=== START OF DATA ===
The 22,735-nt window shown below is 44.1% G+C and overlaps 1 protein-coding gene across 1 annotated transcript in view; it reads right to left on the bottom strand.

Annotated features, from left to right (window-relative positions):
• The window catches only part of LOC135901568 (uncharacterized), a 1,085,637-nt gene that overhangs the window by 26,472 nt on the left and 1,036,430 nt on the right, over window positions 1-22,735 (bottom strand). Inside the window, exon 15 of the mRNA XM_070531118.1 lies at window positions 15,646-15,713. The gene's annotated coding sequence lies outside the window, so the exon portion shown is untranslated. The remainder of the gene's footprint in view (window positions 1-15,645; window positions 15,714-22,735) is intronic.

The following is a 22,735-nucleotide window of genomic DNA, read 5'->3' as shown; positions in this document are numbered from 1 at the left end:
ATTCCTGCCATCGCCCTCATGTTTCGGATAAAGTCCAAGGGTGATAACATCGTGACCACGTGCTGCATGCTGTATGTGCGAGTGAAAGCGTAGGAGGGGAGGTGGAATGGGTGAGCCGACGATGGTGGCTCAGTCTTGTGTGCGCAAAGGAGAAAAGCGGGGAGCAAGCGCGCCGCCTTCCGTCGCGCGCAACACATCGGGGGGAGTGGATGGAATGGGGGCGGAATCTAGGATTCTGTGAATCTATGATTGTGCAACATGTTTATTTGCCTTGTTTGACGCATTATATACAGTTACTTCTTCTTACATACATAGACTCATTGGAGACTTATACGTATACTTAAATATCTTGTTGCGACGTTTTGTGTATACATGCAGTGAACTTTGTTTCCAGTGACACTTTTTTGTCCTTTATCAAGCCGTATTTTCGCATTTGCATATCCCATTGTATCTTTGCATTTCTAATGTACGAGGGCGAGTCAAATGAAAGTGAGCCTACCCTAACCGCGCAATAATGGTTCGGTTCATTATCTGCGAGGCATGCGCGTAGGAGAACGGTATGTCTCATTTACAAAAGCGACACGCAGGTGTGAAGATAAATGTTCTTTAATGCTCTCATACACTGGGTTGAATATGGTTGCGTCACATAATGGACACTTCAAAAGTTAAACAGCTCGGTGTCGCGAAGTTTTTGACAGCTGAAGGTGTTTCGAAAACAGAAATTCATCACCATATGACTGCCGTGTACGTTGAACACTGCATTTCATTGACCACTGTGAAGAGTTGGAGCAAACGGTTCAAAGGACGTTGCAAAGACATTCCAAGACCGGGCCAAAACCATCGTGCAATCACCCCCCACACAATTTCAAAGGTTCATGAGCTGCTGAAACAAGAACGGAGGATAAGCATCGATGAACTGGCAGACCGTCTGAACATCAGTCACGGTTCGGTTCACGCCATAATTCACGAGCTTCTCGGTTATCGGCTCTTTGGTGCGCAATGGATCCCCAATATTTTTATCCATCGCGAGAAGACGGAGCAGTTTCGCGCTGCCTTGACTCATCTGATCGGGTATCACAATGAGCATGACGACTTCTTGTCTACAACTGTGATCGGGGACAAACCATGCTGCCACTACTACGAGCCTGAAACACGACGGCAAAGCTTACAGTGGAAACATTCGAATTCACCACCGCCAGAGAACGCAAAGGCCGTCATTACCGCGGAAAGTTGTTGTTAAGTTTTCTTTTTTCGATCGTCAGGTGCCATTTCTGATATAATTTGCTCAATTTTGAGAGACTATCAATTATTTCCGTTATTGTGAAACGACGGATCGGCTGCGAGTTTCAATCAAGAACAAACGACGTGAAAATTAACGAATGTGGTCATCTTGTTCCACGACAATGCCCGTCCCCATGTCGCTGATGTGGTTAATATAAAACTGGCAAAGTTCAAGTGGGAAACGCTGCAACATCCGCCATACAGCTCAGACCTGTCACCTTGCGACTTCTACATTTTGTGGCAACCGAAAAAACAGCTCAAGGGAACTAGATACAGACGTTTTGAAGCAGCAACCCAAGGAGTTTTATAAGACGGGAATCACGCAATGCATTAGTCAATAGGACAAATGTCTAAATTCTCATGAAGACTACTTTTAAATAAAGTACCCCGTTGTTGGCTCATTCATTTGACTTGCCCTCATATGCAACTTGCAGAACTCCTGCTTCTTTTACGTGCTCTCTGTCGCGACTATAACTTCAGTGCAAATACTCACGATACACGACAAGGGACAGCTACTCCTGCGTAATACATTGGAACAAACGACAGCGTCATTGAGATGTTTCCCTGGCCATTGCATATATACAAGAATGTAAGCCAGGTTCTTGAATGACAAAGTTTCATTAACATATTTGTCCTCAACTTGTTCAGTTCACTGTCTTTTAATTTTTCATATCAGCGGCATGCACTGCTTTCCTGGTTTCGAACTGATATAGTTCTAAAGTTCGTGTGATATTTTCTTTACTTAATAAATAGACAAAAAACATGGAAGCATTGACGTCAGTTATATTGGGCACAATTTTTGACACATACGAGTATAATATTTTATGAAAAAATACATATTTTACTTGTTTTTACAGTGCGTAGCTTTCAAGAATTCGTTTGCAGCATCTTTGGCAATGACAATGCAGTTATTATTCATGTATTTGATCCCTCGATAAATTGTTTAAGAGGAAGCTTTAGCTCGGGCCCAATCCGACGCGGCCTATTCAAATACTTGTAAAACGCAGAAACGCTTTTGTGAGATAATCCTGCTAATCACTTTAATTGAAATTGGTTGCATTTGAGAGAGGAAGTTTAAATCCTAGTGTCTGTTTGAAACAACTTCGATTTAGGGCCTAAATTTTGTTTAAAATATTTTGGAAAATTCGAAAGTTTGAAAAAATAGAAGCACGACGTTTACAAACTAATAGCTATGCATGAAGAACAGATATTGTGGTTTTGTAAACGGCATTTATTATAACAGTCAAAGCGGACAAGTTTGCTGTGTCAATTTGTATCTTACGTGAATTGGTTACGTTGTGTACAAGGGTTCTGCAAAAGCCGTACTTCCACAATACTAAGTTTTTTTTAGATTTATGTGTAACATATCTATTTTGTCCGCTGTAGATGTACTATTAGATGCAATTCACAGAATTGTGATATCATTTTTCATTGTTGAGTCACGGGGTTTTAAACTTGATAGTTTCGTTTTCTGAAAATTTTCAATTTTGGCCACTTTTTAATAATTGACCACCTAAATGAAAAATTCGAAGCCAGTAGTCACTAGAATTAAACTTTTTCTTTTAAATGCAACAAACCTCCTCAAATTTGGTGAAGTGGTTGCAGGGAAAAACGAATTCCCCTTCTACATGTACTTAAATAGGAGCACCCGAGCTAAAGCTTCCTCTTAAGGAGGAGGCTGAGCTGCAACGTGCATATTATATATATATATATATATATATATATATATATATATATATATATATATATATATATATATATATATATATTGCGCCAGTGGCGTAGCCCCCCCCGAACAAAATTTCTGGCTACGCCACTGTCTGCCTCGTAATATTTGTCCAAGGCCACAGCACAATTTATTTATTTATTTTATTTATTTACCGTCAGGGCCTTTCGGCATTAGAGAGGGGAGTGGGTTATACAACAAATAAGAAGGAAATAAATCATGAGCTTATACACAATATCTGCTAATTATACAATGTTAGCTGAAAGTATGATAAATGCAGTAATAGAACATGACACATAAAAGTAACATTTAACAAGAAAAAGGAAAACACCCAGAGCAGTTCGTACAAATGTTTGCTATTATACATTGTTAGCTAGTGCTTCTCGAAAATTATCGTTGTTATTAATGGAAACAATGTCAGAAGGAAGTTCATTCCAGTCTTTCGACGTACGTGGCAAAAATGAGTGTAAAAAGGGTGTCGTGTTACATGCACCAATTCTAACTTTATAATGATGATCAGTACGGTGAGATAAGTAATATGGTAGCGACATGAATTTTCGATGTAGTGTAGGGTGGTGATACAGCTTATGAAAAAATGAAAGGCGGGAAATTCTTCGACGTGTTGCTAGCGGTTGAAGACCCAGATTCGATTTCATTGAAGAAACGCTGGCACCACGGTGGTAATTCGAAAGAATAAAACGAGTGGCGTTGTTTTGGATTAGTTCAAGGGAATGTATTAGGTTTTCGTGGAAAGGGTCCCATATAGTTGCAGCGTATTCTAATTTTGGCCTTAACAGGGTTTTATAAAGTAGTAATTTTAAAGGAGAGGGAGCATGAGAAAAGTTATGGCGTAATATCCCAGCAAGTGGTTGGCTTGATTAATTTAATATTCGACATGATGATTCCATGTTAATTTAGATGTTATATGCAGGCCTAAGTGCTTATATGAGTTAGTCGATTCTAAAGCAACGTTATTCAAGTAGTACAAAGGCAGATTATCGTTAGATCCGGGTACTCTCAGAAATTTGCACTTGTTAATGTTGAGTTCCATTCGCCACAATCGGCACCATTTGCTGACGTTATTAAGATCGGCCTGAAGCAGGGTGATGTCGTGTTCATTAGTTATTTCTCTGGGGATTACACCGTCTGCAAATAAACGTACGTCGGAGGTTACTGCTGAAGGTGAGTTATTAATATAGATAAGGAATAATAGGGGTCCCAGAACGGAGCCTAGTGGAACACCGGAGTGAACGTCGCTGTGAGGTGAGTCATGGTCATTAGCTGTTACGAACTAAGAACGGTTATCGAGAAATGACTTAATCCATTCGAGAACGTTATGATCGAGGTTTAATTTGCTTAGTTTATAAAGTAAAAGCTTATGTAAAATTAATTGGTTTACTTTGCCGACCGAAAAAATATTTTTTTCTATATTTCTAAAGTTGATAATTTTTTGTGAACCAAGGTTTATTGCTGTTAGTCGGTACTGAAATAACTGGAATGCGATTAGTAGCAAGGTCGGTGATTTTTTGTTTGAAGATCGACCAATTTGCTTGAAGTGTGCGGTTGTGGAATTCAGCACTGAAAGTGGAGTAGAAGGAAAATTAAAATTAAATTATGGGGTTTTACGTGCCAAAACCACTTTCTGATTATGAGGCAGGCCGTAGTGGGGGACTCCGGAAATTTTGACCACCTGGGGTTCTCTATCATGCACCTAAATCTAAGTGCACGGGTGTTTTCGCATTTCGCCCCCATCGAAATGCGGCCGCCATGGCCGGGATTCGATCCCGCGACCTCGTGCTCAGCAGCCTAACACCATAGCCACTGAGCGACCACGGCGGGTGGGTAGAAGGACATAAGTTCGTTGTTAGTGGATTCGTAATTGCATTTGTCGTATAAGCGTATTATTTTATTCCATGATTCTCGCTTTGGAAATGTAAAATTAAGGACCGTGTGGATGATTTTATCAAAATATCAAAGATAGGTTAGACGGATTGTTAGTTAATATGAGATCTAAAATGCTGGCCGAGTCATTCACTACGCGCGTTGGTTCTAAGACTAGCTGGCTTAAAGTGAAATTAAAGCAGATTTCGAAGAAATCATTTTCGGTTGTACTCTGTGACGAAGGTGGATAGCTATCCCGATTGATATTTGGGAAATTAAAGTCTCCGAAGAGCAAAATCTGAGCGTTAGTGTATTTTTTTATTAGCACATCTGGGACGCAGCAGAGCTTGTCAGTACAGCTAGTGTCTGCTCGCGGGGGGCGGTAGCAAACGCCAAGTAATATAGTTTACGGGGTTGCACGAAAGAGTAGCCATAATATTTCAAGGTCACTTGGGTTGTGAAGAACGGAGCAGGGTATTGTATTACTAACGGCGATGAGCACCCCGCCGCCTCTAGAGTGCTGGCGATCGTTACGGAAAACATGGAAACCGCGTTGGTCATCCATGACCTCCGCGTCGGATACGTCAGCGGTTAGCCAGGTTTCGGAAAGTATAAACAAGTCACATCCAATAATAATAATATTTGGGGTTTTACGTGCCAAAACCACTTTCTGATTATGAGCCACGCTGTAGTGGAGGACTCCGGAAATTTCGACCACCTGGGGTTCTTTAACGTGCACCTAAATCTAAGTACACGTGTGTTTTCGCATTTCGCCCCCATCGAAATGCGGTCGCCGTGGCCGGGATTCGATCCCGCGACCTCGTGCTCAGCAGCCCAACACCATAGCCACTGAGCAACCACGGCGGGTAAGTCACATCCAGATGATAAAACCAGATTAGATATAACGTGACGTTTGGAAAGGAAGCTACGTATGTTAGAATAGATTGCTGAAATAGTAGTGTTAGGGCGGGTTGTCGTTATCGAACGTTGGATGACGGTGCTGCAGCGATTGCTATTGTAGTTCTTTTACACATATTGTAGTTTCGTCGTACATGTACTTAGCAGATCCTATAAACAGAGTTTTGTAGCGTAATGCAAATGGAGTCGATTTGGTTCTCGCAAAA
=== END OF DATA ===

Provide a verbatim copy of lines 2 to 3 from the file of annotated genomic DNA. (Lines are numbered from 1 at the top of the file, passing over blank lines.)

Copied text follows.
Annotated features, from left to right (window-relative positions):
• The window catches only part of LOC135901568 (uncharacterized), a 1,085,637-nt gene that overhangs the window by 26,472 nt on the left and 1,036,430 nt on the right, over window positions 1-22,735 (bottom strand). Inside the window, exon 15 of the mRNA XM_070531118.1 lies at window positions 15,646-15,713. The gene's annotated coding sequence lies outside the window, so the exon portion shown is untranslated. The remainder of the gene's footprint in view (window positions 1-15,645; window positions 15,714-22,735) is intronic.